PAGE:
Sub-nanoliter metabolomics via mass spectrometry to characterize volume-limited samples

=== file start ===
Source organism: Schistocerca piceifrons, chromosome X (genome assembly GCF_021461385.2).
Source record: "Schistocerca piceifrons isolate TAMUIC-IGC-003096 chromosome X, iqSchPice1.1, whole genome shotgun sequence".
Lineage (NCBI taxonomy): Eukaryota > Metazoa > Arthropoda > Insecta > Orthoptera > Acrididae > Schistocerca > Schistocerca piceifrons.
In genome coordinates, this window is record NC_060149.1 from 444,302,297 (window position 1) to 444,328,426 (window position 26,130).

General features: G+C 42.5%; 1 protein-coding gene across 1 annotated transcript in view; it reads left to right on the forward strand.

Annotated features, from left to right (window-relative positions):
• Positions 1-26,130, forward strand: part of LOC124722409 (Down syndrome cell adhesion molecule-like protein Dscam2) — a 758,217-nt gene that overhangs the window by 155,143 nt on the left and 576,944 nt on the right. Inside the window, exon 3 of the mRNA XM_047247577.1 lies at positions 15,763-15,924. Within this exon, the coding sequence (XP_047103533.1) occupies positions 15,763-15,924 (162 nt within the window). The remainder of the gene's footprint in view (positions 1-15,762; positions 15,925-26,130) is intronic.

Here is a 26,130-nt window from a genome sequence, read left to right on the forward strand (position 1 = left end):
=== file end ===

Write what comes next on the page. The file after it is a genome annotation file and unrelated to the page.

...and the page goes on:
The human metabolome provides a window into the mechanisms and biomarkers of various diseases. However, because of limited availability, many sample types are still difficult to study by metabolomic analyses. Here, we present a mass spectrometry (MS)-based metabolomics strategy that only consumes sub-nanoliter sample volumes. The approach consists of combining a customized metabolomics workflow with a pulsed MS ion generation method, known as triboelectric nanogenerator inductive nanoelectrospray ionization (TENGi nanoESI) MS. Samples tested with this approach include exhaled breath condensate collected from cystic fibrosis patients as well as in vitro-cultured human mesenchymal stromal cells. Both test samples are only available in minimum amounts. Experiments show that picoliter-volume spray pulses suffice to generate high-quality spectral fingerprints, which increase the information density produced per unit sample volume. This TENGi nanoESI strategy has the potential to fill in the gap in metabolomics where liquid chromatography-MS-based analyses cannot be applied. Our method opens up avenues for future investigations into understanding metabolic changes caused by diseases or external stimuli. The analysis of metabolites offers promises in biomarker discovery. Here the authors demonstrate the metabolomics analysis of sub-nanoliter samples using triboelectric nanogenerator inductive nanoelectrospray ionization, which they apply to exhaled breath condensate from cystic fibrosis patients and mesenchymal stromal cells.